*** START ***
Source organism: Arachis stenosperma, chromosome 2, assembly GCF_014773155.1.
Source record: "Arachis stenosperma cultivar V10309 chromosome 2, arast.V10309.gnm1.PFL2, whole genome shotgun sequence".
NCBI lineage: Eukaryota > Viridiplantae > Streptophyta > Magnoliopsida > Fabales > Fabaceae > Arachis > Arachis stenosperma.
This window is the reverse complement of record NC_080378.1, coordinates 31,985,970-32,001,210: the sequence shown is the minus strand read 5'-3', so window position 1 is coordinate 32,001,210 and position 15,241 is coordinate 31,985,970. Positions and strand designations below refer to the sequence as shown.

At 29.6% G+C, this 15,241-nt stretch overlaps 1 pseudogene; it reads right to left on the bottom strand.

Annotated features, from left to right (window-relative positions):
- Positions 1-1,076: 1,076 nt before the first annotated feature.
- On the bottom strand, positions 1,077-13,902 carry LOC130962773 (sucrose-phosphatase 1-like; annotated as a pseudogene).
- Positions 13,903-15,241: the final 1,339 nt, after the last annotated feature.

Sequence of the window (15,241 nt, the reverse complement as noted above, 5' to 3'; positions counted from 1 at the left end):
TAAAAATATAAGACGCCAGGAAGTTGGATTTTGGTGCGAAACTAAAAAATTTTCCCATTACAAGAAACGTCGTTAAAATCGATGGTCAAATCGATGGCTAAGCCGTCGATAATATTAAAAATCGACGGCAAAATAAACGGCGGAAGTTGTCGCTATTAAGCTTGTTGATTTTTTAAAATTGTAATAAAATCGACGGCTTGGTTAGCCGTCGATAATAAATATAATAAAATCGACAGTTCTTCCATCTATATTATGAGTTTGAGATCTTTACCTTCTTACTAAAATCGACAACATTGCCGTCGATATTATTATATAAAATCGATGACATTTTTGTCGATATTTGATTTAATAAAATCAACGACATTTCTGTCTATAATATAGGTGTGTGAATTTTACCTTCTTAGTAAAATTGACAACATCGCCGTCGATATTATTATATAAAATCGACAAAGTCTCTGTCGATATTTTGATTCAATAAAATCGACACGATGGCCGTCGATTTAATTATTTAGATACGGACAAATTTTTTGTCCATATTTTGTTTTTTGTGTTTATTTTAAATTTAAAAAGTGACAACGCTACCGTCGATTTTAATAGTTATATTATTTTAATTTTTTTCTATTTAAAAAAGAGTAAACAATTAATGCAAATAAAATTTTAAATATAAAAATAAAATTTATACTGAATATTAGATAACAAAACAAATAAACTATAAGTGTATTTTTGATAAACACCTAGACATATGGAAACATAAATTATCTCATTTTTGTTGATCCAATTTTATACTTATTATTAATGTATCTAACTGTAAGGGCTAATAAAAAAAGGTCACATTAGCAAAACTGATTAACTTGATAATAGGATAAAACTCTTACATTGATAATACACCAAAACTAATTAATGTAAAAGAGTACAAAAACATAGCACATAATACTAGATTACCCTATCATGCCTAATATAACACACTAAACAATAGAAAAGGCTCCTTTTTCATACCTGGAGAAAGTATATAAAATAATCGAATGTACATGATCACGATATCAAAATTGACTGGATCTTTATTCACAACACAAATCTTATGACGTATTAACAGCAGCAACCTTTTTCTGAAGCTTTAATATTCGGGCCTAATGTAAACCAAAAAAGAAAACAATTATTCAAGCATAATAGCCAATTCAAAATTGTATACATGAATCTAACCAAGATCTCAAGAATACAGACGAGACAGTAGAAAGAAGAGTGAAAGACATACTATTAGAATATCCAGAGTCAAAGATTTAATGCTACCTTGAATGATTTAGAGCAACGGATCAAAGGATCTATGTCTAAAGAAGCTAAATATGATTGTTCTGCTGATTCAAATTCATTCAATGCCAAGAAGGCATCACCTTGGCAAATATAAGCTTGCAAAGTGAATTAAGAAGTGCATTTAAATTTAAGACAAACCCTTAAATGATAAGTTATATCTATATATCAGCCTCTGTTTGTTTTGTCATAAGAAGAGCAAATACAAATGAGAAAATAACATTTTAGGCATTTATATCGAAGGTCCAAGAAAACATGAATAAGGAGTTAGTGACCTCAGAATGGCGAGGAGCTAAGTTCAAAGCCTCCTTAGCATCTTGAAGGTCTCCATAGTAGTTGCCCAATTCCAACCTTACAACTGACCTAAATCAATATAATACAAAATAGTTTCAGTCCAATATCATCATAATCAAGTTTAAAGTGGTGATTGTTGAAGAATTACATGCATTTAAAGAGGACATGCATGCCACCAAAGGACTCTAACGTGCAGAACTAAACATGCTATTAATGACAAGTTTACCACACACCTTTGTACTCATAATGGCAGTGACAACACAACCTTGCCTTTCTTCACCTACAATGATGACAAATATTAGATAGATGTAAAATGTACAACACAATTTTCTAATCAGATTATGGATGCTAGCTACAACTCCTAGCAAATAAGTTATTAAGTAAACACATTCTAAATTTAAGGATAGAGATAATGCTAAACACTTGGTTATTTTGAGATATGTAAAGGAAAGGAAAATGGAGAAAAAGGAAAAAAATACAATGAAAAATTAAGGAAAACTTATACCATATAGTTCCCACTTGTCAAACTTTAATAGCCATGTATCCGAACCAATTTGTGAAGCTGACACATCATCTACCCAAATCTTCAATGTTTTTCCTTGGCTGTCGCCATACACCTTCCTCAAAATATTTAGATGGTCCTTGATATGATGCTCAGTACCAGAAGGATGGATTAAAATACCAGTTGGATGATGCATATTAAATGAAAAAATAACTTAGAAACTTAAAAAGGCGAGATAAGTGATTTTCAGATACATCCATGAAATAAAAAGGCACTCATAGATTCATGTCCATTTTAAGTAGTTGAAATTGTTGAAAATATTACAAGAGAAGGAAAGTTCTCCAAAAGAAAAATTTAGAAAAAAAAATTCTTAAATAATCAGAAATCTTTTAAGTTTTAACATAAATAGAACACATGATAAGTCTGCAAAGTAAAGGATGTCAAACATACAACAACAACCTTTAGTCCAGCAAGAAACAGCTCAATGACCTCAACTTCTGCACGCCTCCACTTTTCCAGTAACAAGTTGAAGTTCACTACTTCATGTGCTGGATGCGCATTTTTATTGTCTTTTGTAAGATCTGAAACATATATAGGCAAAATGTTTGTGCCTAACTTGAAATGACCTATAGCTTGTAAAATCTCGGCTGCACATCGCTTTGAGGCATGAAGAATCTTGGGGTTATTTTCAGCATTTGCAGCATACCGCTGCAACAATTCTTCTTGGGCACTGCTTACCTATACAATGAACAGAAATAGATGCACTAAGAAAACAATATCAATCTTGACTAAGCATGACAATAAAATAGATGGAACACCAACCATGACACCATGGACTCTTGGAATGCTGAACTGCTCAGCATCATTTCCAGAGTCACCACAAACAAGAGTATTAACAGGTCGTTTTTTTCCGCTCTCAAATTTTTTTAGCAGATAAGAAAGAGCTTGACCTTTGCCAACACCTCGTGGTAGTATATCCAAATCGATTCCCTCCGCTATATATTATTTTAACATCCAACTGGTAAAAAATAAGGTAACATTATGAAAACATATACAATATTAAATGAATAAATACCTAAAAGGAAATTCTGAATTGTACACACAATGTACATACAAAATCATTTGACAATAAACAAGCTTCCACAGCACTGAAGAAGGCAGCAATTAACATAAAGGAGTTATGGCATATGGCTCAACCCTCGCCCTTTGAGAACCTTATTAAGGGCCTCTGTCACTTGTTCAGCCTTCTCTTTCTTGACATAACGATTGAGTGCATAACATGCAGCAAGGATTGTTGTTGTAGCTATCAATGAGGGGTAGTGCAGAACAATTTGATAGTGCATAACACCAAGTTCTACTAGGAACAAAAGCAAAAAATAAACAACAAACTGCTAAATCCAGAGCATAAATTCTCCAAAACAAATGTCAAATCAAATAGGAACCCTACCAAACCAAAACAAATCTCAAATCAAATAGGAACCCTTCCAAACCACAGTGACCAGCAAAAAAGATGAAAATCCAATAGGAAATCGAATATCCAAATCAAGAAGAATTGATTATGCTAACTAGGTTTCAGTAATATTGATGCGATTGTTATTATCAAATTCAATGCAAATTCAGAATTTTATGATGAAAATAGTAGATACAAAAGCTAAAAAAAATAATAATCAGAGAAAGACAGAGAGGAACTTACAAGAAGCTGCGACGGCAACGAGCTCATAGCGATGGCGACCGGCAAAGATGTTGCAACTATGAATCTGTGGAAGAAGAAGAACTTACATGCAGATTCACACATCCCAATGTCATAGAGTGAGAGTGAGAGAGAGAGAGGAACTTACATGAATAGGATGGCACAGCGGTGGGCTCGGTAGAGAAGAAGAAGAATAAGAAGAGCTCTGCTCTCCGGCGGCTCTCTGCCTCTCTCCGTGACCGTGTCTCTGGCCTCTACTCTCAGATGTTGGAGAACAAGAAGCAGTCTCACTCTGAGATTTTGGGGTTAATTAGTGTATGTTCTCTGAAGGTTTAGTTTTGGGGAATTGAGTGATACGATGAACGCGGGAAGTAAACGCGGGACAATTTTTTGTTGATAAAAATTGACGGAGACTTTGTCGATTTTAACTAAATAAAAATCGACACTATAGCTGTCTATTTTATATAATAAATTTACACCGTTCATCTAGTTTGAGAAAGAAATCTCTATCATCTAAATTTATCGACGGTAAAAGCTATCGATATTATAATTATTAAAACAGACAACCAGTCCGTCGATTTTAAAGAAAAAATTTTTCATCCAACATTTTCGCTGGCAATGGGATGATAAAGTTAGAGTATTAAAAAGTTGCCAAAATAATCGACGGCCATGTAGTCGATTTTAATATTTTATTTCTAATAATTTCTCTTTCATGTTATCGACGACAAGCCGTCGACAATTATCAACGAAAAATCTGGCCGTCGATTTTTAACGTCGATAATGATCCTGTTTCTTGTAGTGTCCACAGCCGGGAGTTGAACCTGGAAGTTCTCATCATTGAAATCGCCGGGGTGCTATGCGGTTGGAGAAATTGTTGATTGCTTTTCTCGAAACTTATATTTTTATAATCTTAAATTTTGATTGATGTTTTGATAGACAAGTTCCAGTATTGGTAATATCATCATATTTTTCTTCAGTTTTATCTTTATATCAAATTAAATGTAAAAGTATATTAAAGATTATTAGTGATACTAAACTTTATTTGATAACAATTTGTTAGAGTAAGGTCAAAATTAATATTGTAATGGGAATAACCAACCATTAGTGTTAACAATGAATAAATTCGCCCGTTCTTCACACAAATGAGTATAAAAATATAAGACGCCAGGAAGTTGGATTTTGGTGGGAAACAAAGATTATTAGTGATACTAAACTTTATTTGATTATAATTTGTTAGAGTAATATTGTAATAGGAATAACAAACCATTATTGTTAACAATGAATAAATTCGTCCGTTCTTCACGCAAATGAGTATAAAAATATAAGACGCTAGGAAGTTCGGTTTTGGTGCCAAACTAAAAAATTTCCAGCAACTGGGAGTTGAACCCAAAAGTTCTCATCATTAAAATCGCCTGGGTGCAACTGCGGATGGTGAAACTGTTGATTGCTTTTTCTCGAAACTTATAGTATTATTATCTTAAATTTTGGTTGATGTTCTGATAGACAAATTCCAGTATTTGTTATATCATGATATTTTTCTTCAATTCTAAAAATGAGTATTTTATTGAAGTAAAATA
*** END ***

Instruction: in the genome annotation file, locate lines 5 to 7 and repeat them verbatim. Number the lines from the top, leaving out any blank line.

At 29.6% G+C, this 15,241-nt stretch overlaps 1 pseudogene; it reads right to left on the bottom strand.

Annotated features, from left to right (window-relative positions):
- Positions 1-1,076: 1,076 nt before the first annotated feature.